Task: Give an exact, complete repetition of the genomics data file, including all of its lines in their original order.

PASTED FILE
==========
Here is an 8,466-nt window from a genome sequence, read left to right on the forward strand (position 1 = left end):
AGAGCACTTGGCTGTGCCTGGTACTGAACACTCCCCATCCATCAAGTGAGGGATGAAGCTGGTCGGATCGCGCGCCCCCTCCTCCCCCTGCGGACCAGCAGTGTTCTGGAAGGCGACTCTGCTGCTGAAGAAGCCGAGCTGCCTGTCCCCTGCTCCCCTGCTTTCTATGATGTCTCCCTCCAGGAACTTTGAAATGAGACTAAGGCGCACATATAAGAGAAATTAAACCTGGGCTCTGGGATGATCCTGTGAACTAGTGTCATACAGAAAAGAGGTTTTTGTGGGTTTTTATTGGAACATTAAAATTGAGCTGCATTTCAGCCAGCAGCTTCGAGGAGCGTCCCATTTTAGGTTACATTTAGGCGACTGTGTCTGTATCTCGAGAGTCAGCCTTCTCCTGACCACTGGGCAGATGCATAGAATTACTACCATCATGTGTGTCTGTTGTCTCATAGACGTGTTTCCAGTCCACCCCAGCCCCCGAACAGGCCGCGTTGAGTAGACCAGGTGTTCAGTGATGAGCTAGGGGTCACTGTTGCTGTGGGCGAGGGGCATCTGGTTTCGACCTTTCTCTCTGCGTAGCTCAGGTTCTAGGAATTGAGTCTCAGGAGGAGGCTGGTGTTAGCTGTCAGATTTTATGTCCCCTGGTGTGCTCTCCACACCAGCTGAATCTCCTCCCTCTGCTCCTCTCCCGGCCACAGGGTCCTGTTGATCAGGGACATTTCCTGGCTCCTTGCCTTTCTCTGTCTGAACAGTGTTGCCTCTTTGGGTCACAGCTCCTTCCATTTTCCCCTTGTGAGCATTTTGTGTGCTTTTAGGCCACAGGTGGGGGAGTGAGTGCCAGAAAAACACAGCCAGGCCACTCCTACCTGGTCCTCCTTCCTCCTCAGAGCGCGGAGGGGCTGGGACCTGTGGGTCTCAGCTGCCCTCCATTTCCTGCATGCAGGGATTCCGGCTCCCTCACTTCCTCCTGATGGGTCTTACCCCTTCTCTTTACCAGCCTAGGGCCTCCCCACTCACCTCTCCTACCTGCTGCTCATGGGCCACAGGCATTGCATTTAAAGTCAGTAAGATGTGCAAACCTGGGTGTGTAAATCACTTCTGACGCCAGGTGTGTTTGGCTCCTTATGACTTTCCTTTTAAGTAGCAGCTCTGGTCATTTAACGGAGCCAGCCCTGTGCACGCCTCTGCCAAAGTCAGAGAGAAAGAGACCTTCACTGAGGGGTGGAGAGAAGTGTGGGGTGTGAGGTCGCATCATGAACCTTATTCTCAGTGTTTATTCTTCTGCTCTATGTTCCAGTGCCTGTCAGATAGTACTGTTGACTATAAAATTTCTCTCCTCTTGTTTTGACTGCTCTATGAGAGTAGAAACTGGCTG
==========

Here is an 8,466-nt window from a genome sequence, read left to right on the forward strand (position 1 = left end):
AGAGCACTTGGCTGTGCCTGGTACTGAACACTCCCCATCCATCAAGTGAGGGATGAAGCTGGTCGGATCGCGCGCCCCCTCCTCCCCCTGCGGACCAGCAGTGTTCTGGAAGGCGACTCTGCTGCTGAAGAAGCCGAGCTGCCTGTCCCCTGCTCCCCTGCTTTCTATGATGTCTCCCTCCAGGAACTTTGAAATGAGACTAAGGCGCACATATAAGAGAAATTAAACCTGGGCTCTGGGATGATCCTGTGAACTAGTGTCATACAGAAAAGAGGTTTTTGTGGGTTTTTATTGGAACATTAAAATTGAGCTGCATTTCAGCCAGCAGCTTCGAGGAGCGTCCCATTTTAGGTTACATTTAGGCGACTGTGTCTGTATCTCGAGAGTCAGCCTTCTCCTGACCACTGGGCAGATGCATAGAATTACTACCATCATGTGTGTCTGTTGTCTCATAGACGTGTTTCCAGTCCACCCCAGCCCCCGAACAGGCCGCGTTGAGTAGACCAGGTGTTCAGTGATGAGCTAGGGGTCACTGTTGCTGTGGGCGAGGGGCATCTGGTTTCGACCTTTCTCTCTGCGTAGCTCAGGTTCTAGGAATTGAGTCTCAGGAGGAGGCTGGTGTTAGCTGTCAGATTTTATGTCCCCTGGTGTGCTCTCCACACCAGCTGAATCTCCTCCCTCTGCTCCTCTCCCGGCCACAGGGTCCTGTTGATCAGGGACATTTCCTGGCTCCTTGCCTTTCTCTGTCTGAACAGTGTTGCCTCTTTGGGTCACAGCTCCTTCCATTTTCCCCTTGTGAGCATTTTGTGTGCTTTTAGGCCACAGGTGGGGGAGTGAGTGCCAGAAAAACACAGCCAGGCCACTCCTACCTGGTCCTCCTTCCTCCTCAGAGCGCGGAGGGGCTGGGACCTGTGGGTCTCAGCTGCCCTCCATTTCCTGCATGCAGGGATTCCGGCTCCCTCACTTCCTCCTGATGGGTCTTACCCCTTCTCTTTACCAGCCTAGGGCCTCCCCACTCACCTCTCCTACCTGCTGCTCATGGGCCACAGGCATTGCATTTAAAGTCAGTAAGATGTGCAAACCTGGGTGTGTAAATCACTTCTGACGCCAGGTGTGTTTGGCTCCTTATGACTTTCCTTTTAAGTAGCAGCTCTGGTCATTTAACGGAGCCAGCCCTGTGCACGCCTCTGCCAAAGTCAGAGAGAAAGAGACCTTCACTGAGGGGTGGAGAGAAGTGTGGGGTGTGAGGTCGCATCATGAACCTTATTCTCAGTGTTTATTCTTCTGCTCTATGTTCCAGTGCCTGTCAGATAGTACTGTTGACTATAAAATTTCTCTCCTCTTGTTTTGACTGCTCTATGAGAGTAGAAACTGGCTG